Art by RiotCakes
I have always considered myself a feminist . At times in my life I have been a flawed feminist because I was socialized as a cis-male most of my life. I’d say that the aha moment for me came when I started working in HIV/AIDS care and prevention. I noticed many similarities between the way women were treated and the way gay men, particularly more feminine gay men, we’re treated. I read books like Homophobia, The Weapon of Sexism by Suzanne Pharr which drew clear links between people’s prejudice and hatred of gay people and people’s prejudice and hatred of women. I worked with women in battered women’s shelters and worked with a rape crisis center establishing and HIV counseling and testing program. I had a roommate for a couple of years who was an ardent feminist when I was newly out as gay, (27 years before I came out as agender), that started me thinking. There were also lesbian friends of mine that, on a now memorable occasion, (for me at least), when I was being stubborn about something, told me I was acting like “such a man.” Slowly the links between various people’s experiences all seemed to have one thing in common; hatred of the feminine.
A woman who was very important as a mentor and friend answered my questions and shared her philosophy and her stories. Her name was Dorothy Cunningham-Wixted who was a co-worker when I coordinated HIV/AIDS and LGBTQ outreach and awareness programs. She was very empathetic and loving while being strong and passionate. She encouraged and supported my activism and I supported hers. The links between oppressions became clearer and clearer. If you look at anti-choice and anti-LGBTQ activists you see they are, quite often, the same people. I even discovered that in Nazi Germany women who needed/had abortions and gay men were linked and targeted for preventing the procreation of what they called “the master race,” Today the same people that are anti-choice are frequently sexist, homophobic and transphobic.
Two other people were pivotal in my journey were Jean and Melissa. They were both Poor, African American Trans Women Living With AIDS. It was abundantly clear that sexism and what we now know as transmisogyny were major obstacles in their lives. Like so many other poor trans women, they had to resort to sex work to survive. Because men refused to use condoms they contracted HIV. Their families both disowned them; when Jean died she was buried in a paupers grave and when Melissa died the parents claimed her but the stripped her of her womenhood and placed her in the casket in male clothes and used the male name she was given at birth, a name I never once heard her use. In Melissa’s case this was particularly infuriating because at one point her mother, who at the time was her representative payee for her Social Security payments, instead of paying rent on her daughter’s apartment, pocketed the money. Forcing her to housing court where I explained what happened. Thankfully we eventually found new housing. Melissa suffered from bipolar disorder and would sink deep into despair. Later she also developed dementia associated with HIV. We had to rescue her from her home which, by then, tragically, was filthy as a result of incontinence and an inability to care for herself. The family was no where to be found and didn’t surface until long after we had successfully secured a hospice bed for Melissa. They took advantage of her severe mental impairment due to dementia and secured legal guardian status as she was dying. They tried to erase her gender and ultimately, tragically, succeeded when a stranger was placed in the casket.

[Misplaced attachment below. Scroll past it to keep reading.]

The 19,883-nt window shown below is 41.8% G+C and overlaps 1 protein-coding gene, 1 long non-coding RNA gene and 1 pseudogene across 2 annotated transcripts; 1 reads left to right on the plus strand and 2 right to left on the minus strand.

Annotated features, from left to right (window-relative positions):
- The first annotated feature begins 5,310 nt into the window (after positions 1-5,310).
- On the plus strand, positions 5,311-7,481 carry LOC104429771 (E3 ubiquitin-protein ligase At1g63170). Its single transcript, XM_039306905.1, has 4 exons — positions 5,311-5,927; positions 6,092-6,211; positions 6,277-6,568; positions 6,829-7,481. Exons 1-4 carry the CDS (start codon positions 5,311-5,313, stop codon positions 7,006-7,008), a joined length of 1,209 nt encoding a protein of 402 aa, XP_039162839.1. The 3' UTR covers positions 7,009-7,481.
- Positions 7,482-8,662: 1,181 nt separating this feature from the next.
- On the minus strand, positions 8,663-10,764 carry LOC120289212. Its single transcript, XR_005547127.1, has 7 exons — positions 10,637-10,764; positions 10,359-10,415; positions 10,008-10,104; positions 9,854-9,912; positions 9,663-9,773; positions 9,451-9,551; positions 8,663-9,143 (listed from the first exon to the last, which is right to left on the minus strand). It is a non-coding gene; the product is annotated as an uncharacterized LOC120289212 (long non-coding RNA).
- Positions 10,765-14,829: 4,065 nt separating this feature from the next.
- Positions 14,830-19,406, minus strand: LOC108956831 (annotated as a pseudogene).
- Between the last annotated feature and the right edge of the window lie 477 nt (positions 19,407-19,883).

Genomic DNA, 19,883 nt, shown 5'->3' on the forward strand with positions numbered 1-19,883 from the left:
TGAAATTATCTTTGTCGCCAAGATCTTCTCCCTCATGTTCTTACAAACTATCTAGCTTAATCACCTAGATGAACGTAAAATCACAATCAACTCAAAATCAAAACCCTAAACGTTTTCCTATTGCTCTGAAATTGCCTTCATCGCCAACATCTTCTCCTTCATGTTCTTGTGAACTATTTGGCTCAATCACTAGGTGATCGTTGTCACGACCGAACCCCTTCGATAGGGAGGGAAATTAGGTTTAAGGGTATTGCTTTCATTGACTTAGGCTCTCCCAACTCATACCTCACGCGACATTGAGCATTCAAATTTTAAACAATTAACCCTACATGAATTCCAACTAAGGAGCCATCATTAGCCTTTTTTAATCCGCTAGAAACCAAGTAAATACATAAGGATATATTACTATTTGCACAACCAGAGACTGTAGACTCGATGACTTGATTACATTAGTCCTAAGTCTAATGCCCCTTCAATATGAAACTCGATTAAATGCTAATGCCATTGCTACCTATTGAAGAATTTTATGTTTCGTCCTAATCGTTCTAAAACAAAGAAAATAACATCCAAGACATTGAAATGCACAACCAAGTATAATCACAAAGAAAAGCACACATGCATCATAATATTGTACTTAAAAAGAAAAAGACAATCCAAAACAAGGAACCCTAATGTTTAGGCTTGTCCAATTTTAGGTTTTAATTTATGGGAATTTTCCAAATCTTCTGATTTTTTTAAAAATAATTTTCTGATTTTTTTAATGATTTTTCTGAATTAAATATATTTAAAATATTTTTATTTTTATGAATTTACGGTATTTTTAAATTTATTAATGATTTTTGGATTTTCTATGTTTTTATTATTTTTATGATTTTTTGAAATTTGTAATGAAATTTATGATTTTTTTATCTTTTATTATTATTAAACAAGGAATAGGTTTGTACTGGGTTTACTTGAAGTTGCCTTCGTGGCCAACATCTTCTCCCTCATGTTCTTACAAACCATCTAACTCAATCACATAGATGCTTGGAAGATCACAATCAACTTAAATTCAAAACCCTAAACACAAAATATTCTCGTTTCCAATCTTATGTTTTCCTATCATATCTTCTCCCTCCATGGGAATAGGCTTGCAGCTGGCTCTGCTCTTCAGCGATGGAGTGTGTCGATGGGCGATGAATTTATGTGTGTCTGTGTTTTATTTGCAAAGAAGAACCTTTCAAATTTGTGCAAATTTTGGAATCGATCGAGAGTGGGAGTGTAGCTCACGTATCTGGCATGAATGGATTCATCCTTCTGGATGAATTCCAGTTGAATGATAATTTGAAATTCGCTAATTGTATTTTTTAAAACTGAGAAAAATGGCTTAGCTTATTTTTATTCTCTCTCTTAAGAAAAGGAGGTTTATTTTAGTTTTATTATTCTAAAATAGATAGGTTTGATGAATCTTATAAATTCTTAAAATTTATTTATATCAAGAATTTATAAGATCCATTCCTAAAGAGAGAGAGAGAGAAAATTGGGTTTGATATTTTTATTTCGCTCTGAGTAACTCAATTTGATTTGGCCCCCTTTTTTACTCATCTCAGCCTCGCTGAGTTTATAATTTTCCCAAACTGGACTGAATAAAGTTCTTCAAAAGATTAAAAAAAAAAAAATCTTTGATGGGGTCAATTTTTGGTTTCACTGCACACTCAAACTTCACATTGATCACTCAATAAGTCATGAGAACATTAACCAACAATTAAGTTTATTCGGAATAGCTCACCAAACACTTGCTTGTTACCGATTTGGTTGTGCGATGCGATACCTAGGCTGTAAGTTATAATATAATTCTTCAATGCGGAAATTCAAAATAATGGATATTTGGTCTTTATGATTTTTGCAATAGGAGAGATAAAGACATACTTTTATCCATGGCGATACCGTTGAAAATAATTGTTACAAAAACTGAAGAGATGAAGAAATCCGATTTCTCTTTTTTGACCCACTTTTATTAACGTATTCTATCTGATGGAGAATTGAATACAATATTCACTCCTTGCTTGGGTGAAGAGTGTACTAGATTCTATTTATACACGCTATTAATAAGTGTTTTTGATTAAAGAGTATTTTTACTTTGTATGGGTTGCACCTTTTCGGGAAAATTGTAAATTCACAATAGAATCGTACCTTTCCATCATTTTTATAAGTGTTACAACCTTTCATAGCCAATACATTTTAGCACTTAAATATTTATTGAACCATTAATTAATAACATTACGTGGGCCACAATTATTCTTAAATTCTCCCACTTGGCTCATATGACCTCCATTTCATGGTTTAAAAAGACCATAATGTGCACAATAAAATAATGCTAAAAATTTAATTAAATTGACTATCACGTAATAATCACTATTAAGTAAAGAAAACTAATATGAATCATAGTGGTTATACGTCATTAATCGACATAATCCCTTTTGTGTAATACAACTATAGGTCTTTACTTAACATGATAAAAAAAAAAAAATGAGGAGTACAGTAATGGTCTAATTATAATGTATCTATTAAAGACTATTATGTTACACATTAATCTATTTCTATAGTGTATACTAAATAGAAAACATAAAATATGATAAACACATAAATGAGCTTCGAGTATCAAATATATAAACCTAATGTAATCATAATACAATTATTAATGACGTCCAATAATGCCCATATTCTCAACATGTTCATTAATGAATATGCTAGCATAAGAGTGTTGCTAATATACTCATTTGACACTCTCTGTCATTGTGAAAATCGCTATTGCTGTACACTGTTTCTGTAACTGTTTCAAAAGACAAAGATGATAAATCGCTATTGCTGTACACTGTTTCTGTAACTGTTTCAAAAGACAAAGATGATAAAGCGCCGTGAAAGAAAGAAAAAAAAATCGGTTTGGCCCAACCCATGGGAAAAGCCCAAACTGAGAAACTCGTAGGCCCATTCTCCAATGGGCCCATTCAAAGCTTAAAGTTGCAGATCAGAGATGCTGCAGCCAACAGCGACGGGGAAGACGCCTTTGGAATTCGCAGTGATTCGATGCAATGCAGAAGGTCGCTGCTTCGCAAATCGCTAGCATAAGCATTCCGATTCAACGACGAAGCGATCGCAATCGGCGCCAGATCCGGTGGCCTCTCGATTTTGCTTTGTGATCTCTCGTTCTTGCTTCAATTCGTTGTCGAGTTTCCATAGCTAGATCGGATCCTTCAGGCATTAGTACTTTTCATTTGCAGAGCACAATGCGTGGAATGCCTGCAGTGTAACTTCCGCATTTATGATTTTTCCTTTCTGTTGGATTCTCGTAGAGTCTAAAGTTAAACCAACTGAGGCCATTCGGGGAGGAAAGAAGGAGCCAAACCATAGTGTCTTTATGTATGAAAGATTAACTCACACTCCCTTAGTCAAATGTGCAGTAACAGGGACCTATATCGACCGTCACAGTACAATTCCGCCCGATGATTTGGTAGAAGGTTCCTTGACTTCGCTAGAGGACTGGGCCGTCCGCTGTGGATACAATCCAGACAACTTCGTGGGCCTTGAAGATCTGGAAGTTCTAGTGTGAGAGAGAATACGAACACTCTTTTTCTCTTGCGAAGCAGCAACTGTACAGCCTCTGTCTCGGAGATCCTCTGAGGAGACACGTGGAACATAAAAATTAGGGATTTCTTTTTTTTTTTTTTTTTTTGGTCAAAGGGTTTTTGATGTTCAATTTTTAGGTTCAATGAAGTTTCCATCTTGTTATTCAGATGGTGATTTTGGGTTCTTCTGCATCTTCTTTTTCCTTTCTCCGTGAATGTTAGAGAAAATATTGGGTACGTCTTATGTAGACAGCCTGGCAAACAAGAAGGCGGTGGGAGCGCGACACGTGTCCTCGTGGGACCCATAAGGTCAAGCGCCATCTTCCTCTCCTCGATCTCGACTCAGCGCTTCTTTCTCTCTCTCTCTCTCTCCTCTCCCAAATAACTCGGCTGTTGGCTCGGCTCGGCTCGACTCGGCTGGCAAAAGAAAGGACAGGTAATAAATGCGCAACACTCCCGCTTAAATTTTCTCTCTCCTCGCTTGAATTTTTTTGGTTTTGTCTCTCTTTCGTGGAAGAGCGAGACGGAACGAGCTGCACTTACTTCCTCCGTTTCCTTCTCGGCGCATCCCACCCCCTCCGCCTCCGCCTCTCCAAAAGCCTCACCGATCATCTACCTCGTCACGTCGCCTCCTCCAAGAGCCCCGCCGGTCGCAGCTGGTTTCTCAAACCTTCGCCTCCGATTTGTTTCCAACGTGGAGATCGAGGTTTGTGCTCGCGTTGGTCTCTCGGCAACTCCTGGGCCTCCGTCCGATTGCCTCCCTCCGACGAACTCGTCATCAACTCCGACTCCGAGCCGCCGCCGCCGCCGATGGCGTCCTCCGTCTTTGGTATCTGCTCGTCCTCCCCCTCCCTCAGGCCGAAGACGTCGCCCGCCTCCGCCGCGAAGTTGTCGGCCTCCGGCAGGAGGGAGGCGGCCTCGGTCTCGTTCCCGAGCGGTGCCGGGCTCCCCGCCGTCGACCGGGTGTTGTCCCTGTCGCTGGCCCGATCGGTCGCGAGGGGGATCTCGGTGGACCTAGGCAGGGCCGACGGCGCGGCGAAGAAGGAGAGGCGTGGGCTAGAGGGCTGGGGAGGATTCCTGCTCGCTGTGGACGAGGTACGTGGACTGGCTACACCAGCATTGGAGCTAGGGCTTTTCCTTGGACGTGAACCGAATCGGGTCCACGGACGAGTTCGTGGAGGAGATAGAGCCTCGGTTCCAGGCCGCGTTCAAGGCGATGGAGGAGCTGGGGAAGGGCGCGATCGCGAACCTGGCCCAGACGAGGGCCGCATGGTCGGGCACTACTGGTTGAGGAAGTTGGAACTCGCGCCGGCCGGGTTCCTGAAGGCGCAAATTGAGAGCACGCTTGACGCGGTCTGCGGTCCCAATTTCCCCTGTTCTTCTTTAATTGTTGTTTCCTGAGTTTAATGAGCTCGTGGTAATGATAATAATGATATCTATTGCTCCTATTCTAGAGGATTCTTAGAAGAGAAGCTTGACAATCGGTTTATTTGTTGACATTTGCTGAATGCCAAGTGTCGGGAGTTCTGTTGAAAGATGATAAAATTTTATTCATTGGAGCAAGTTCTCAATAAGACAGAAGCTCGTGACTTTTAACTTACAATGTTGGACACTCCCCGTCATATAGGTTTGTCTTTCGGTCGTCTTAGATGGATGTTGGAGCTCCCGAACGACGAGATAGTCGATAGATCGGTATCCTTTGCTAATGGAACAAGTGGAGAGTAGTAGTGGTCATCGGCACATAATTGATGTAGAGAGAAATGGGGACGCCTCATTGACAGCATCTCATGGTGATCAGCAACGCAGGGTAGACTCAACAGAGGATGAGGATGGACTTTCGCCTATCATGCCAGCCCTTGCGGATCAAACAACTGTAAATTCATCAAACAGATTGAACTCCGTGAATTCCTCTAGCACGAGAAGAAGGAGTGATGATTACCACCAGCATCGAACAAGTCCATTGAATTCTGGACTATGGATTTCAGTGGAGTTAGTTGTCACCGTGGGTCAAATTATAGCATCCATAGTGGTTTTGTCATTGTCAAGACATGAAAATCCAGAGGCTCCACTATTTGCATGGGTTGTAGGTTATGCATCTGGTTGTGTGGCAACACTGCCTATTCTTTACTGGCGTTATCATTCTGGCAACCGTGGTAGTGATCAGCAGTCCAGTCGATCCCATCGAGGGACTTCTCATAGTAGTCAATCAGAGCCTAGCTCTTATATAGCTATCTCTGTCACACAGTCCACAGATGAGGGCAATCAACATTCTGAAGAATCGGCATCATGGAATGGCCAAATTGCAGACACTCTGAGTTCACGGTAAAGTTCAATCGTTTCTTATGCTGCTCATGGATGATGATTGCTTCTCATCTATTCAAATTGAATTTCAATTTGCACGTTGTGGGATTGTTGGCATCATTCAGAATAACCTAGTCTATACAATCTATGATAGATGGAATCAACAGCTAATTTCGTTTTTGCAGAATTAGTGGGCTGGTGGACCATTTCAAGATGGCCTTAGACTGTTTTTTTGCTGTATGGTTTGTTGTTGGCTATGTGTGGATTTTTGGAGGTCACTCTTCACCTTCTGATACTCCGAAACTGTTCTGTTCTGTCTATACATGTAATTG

Now, as an agender person, that embraces what society deems as feminine traits and feminine clothing, I face sexism and transmisogyny simply for being my authentic self. As I stated earlier because it’s the feminine that is the target of sexism, anyone embracing femininity including: effeminate gay men, trans women, dmab non-binary gender identified people, sissies, and cis women all face a form of, or offshoot of, sexism. We as members of these groups need feminism. It’s a common fight that, unfortunately, faces an enemy from within our own communities, from some masculine cis gay men who think effeminate gay men are an embarrassment or worse, to cis women who buy into trans exclusionary radical feminism, to the cis gay men and straight women who look at me with amusement and disdain when I wear a skirt. All of these people should know better because we face the same enemy. How can we stand up to sexism and stand up for feminism when some seek to divide and conquer from within? I won’t let this happen to me and I am proud to be an Agender, Genderqueer Feminist!
I disvovered this wonderful piece by author Trav Mamone about why they are a dmab (designated male at birth) genderqueer feminist…
Why This DMAB Genderqueer Needs Feminism | Queereka
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